Created relatively late in Hockney's career, A Bigger Message is a culmination of a series of works by Hockney inspired by The Sermon on the Mount, Claude Lorrain's 1656 painting. Lorrain was one of Hockney's heroes - a French Baroque landscape painter (in English, simply "Claude"), known for revolutionizing the genre and basing his work on observation, Claude has had a strong effect on Hockney's landscapes. In order to create the painting, Hockney spent 3 weeks digitally cleaning the painting by Claude on his computer. Through this process, Hockney got to know the composition better, and created a thoroughly contemporary way of painting; rather than working from life, or even from the original work, his inspiration came from a mediated, doctored version of the Old Master's work.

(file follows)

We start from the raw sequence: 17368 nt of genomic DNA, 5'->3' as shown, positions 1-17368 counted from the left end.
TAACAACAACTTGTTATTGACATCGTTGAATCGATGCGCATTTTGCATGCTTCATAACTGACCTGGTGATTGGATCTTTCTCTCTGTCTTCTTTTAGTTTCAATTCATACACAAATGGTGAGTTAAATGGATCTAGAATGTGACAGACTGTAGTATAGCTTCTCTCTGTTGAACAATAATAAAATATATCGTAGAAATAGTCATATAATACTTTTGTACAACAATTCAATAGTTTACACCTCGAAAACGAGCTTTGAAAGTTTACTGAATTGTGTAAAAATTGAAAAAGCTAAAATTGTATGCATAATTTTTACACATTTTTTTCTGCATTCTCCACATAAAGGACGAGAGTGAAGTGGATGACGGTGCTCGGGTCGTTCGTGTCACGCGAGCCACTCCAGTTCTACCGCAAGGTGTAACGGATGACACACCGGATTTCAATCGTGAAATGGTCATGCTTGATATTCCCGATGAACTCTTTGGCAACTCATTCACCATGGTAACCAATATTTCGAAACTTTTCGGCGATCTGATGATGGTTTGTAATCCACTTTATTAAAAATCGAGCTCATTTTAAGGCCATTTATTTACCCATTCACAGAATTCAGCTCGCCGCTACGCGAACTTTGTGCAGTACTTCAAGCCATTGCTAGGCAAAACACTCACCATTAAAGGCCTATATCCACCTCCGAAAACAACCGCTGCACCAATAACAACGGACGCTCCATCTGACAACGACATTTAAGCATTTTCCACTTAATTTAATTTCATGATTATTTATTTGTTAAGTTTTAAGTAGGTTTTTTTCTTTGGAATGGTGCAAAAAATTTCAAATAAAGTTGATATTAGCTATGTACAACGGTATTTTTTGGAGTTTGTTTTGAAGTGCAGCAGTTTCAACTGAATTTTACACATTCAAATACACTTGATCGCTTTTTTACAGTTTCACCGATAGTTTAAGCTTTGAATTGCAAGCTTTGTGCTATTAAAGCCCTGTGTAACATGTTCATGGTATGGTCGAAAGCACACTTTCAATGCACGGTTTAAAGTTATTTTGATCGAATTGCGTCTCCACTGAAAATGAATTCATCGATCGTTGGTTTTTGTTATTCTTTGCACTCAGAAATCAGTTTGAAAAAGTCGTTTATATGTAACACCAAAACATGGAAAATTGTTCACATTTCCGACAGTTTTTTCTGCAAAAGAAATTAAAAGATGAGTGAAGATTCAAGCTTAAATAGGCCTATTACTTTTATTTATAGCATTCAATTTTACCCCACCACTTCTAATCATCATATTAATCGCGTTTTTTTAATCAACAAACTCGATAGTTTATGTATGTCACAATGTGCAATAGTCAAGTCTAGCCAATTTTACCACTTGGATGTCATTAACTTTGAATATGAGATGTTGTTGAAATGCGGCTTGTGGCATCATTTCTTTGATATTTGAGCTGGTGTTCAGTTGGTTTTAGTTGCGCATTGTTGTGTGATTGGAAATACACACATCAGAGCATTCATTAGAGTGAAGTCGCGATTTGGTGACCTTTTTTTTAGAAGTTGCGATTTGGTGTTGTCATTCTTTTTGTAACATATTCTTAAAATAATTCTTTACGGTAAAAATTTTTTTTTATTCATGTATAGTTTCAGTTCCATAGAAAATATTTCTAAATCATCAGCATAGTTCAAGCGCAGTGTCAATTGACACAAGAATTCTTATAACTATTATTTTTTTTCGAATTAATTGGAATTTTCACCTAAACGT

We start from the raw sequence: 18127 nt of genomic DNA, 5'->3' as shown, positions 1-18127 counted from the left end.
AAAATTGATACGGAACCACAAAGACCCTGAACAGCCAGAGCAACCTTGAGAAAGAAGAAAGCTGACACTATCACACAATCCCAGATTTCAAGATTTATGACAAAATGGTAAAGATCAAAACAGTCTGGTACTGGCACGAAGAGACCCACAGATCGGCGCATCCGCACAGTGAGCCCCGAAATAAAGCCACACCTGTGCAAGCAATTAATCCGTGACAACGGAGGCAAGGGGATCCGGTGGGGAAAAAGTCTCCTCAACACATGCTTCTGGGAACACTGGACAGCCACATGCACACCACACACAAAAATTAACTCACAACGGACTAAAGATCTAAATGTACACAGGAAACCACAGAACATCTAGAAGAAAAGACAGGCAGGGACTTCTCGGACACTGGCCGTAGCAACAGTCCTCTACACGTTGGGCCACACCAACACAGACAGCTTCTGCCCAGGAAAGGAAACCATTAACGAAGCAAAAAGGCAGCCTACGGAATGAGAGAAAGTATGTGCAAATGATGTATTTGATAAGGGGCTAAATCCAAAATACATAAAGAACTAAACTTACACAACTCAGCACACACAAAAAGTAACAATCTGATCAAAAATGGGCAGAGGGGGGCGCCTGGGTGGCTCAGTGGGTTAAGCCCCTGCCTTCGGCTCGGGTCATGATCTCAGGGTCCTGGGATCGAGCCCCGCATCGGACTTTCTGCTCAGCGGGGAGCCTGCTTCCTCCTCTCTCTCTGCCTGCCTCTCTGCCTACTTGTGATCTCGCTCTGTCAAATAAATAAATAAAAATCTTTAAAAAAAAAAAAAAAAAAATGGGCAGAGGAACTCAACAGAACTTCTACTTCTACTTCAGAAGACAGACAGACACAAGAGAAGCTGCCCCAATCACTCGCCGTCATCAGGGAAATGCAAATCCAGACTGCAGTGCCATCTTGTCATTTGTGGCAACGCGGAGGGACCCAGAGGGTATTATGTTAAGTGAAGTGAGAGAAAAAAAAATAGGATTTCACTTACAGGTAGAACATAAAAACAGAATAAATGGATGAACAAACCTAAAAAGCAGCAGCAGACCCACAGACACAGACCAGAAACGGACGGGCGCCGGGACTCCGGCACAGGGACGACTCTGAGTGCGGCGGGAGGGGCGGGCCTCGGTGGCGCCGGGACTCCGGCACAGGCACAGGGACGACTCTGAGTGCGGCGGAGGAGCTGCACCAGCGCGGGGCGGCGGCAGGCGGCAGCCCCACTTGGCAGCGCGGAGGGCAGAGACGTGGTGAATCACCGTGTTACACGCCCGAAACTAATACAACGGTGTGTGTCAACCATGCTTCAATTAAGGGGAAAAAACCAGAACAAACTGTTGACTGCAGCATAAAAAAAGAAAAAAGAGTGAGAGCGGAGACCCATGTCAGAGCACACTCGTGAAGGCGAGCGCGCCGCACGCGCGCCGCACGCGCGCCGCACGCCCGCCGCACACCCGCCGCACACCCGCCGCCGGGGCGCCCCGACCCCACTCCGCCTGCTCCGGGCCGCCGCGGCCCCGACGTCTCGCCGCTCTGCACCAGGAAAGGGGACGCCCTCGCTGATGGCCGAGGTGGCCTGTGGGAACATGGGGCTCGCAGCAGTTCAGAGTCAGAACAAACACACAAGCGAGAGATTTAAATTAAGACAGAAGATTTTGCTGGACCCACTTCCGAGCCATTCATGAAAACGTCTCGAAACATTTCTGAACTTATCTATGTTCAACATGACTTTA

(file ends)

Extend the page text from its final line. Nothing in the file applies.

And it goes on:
Hockney is fully aware that many art enthusiasts would frown on this process, and fully intends to tweak the nose of tradition. He is also, however, following in the footsteps of another renegade, Picasso, who painted Cubist versions of Velasquez's Las Meninas based in part on reproductions from newspapers and magazines. Distance from the original allows the artist to create his own spin on the scene. Hockney takes his palette not from Claude but from Pop Art, and from his own earlier depictions of the Californian and Yorkshire landscapes. He draws more attention to the human figures in the foreground of the image, and represents the mountain as an oversized red rock, imbuing the scene with a distinct sense of drama absent from the original.